Now a Malawi paper, The Nation, reported that Monjeza said he was coerced into the relationship with Chimbalanga and that he is now dating a 24-year-old woman named Dorothy Gulo. Monjeza also said he was forced into a giving a press conference with Chimbalanga recently, where the two praised the president for pardoning them.
“We were pardoned, but I know the law can bounce back on us if we are not careful,” Monjeza said. “Although I claimed I still love Tiwo, I did not mean it. I have never had sex with him as was revealed in court. I was coerced into the whole thing.”
Earlier, Chimbalanga said that she still hopes to marry Monjeza and that she hopes they can be granted asylum in some other country.
Lesbians marry in Portugal
A lesbian couple wed June 6 in the first ceremony since Portugal ratified marriage equality in May.
Teresa Pires and Helena Paixao, divorced Portuguese mothers in their 30s who have been together since 2003, married in a 15-minute ceremony at a Lisbon registry office.
Pires and Paixao had tried to marry since 2006, when a registry office rejected them. They appealed to the constitutional court, which also rejected their bid.
In January, Parliament passed a marriage-equality law. President Anibal Cavaco Silva, a conservative, signed the law in May.
Brazilian, Mass. husband reunited
A Brazilian man was reunited with his Massachusetts husband this week after U.S. Sen. John Kerry pressed federal officials to temporarily allow the 31-year-old gay man back into the country on humanitarian grounds.
Brazilian-born Genesio “Junior” Oliveira rejoined Tim Coco, 49, of Haverhill, Mass., at an emotional reunion at Boston’s Logan International Airport.
Gay-rights and immigrant advocates declared the case a rare victory for gay, married asylum seekers.
“I’m delighted,” said Oliveira, who married Coco in 2005 in Massachusetts where gay marriage is legal. “I’ve been waiting for this to happen. I never really undid my bags since returning to Brazil.”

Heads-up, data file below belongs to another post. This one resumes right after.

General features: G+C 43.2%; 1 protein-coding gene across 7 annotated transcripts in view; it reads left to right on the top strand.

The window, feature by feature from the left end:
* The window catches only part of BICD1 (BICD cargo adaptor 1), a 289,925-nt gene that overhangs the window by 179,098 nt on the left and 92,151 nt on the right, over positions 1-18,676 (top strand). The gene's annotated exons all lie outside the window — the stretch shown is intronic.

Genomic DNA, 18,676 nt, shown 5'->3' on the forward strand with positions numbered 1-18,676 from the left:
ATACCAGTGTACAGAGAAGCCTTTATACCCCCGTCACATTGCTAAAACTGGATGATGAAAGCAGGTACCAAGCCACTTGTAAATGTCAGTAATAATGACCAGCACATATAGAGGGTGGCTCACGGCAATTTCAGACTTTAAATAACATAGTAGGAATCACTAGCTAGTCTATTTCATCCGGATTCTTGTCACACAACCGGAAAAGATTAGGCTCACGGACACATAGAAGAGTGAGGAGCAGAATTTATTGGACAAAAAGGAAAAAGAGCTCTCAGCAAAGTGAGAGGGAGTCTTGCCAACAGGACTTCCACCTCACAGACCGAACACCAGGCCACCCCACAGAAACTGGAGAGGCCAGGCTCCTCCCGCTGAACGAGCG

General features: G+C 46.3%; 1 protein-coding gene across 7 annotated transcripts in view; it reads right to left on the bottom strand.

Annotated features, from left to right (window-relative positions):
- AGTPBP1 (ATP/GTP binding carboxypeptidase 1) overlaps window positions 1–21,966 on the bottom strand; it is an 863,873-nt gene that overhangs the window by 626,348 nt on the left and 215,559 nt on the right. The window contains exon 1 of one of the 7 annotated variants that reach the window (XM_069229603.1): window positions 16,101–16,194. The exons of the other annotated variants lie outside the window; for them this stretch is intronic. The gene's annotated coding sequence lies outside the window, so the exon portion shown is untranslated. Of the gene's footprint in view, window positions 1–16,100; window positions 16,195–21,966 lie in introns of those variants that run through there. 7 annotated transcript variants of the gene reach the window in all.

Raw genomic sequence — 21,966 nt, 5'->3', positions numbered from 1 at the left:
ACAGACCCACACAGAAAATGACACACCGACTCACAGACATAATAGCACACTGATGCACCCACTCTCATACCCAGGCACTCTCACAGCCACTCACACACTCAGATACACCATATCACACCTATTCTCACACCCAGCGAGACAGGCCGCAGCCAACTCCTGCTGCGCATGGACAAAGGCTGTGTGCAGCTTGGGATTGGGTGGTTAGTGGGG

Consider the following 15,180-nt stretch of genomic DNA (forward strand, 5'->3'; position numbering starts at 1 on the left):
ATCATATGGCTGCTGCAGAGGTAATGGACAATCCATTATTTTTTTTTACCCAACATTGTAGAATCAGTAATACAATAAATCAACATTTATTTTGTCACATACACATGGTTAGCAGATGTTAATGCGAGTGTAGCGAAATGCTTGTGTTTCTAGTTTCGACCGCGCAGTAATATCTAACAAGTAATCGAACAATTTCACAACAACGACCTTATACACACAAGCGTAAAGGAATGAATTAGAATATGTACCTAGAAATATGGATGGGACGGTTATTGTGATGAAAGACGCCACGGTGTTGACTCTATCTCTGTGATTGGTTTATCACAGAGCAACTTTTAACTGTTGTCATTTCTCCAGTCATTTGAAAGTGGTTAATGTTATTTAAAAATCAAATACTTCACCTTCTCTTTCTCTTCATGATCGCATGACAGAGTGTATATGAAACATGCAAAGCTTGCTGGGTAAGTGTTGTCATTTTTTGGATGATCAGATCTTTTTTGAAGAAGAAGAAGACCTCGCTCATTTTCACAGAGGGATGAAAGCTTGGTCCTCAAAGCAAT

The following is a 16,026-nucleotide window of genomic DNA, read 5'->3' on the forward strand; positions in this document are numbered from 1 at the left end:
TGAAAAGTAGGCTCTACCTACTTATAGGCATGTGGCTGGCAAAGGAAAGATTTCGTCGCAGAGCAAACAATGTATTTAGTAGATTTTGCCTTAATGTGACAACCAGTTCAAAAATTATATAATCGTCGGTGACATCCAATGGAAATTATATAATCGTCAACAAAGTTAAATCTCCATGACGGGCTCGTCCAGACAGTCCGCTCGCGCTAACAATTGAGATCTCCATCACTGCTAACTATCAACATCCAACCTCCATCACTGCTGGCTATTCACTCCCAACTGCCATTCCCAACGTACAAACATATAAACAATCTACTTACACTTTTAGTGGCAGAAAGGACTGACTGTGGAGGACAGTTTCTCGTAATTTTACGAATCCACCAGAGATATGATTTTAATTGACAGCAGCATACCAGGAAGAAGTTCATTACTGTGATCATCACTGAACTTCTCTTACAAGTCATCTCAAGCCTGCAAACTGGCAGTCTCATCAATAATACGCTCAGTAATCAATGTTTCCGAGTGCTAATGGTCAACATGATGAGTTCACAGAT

Nearly three years ago, the couple split when Oliveira was forced to return to Brazil after being denied asylum in the U.S. because the federal government does not recognize same-sex marriages.
The pair maintained contact through online video chats and sporadic visits during holidays.
The case gained international attention from gay-rights and immigrant advocates who criticized U.S. officials for separating the couple who were legally married. The case also put Oliveira in danger in Brazil, a country that has forced dozens of gay and lesbians to apply for asylum in the U.S. over antigay violence.
Last year, Kerry asked Attorney General Eric Holder to grant Oliveira asylum on humanitarian grounds. Then in March, Kerry wrote Homeland Security Secretary Janet Napolitano asking her to issue Oliveira “humanitarian parole” based on his fear of persecution in Brazil.
Humanitarian parole is used sparingly to bring someone who is otherwise inadmissible into the U.S. temporarily because of a compelling emergency.
Last month, Kerry called Coco to inform him that Oliveira had been granted humanitarian parole and would be allowed to stay in the U.S. for at least a year.
“Obviously, we’ll work on a permanent solution, but for right now I just couldn’t be happier that the system worked and Tim and Junior are reunited,” Kerry said.
Coco said he hopes their case helps other married gay couples who are in immigration limbo. Oliveira said he will again try for permanent residency in the U.S.